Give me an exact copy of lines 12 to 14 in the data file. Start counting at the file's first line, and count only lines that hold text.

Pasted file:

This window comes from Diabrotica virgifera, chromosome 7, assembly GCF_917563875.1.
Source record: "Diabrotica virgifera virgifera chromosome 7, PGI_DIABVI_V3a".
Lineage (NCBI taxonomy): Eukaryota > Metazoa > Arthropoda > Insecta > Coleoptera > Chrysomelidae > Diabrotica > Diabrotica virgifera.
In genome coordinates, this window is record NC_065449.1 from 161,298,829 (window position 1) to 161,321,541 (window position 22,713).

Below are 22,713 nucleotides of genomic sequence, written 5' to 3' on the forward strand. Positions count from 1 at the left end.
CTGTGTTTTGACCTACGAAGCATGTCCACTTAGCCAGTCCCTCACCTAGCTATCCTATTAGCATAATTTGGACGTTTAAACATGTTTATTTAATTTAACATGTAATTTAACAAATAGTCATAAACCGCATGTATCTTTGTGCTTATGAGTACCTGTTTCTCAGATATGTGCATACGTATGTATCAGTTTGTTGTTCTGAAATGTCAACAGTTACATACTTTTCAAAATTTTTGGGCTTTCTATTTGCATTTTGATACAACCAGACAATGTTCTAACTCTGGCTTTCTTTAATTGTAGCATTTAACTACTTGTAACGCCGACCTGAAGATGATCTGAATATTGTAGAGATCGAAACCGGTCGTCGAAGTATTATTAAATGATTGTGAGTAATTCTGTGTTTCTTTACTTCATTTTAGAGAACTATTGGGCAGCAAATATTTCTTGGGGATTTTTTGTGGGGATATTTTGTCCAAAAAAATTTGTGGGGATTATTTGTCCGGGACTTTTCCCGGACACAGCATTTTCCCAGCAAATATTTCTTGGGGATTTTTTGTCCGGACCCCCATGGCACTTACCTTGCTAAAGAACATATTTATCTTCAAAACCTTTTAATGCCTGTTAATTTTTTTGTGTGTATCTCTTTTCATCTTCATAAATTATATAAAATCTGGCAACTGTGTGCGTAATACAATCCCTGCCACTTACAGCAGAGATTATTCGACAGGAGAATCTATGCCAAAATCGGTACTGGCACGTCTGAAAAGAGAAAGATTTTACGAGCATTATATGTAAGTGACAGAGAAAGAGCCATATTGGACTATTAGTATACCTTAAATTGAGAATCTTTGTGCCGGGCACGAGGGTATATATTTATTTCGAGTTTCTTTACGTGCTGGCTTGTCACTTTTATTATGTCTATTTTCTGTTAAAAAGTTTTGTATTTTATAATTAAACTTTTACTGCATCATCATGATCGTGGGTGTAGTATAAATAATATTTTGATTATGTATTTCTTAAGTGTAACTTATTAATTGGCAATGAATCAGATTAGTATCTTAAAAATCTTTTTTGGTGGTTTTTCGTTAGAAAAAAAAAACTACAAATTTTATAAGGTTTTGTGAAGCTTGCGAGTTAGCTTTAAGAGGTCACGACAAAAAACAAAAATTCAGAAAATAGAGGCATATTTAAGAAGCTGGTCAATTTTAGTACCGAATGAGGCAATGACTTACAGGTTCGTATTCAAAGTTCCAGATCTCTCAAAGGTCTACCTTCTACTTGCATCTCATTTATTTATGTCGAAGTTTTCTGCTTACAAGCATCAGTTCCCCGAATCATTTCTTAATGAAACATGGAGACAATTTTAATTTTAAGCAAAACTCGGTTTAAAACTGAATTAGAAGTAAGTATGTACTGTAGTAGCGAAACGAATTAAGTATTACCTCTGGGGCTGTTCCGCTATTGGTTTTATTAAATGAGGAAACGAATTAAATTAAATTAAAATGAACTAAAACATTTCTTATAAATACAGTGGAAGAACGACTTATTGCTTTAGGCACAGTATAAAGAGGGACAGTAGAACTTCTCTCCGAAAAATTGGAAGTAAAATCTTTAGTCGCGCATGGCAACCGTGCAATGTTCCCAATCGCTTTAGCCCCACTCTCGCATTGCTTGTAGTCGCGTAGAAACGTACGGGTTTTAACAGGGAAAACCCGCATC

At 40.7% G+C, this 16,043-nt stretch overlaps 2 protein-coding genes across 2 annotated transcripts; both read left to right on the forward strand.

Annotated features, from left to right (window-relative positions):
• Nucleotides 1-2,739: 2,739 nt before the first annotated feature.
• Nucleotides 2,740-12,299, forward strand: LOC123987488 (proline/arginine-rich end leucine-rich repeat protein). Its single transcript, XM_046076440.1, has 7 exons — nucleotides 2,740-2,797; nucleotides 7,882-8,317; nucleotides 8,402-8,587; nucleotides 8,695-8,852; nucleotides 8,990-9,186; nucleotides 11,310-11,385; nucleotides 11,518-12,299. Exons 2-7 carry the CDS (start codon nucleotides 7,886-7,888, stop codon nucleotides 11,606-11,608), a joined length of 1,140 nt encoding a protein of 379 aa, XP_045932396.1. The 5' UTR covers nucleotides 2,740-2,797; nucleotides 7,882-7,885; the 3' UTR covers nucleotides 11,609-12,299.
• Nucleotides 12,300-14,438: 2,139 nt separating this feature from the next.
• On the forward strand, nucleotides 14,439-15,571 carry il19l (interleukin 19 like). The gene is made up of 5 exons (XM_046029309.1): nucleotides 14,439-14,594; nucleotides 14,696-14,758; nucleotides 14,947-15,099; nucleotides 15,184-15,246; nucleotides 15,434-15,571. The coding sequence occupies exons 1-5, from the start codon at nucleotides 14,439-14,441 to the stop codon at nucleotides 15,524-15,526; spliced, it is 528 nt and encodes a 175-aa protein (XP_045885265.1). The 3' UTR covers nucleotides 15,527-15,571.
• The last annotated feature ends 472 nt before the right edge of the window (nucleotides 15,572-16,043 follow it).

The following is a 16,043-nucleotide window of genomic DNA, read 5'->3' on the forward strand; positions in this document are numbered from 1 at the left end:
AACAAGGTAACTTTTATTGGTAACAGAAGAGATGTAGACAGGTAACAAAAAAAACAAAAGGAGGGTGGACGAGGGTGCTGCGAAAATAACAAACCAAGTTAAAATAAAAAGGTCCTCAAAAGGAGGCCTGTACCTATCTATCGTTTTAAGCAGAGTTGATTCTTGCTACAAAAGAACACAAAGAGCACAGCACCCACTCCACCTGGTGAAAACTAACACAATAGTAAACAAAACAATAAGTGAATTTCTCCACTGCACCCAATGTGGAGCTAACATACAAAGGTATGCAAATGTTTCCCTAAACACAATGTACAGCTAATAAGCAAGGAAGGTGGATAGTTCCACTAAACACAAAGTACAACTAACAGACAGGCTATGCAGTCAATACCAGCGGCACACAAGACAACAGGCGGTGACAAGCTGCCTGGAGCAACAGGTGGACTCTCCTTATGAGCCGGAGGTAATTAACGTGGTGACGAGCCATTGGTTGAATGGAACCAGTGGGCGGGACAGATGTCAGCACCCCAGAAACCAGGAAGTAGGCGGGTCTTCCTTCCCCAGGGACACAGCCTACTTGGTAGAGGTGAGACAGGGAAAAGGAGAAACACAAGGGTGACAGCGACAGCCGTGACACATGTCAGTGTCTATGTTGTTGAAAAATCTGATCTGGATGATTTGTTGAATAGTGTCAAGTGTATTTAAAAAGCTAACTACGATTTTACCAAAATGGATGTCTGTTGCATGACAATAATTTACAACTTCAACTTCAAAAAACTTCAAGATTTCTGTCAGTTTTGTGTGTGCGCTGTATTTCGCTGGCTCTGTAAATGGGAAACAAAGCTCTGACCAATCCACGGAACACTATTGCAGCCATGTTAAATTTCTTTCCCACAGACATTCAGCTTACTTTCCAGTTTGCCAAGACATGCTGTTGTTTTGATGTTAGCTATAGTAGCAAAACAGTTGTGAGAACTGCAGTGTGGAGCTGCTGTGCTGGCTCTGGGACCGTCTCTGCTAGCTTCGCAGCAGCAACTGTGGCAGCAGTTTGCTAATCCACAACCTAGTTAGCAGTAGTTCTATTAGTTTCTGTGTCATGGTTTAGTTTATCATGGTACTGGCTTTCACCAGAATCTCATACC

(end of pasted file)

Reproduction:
• On the forward strand, nucleotides 14,439-15,571 carry il19l (interleukin 19 like). The gene is made up of 5 exons (XM_046029309.1): nucleotides 14,439-14,594; nucleotides 14,696-14,758; nucleotides 14,947-15,099; nucleotides 15,184-15,246; nucleotides 15,434-15,571. The coding sequence occupies exons 1-5, from the start codon at nucleotides 14,439-14,441 to the stop codon at nucleotides 15,524-15,526; spliced, it is 528 nt and encodes a 175-aa protein (XP_045885265.1). The 3' UTR covers nucleotides 15,527-15,571.
• The last annotated feature ends 472 nt before the right edge of the window (nucleotides 15,572-16,043 follow it).

The following is a 16,043-nucleotide window of genomic DNA, read 5'->3' on the forward strand; positions in this document are numbered from 1 at the left end: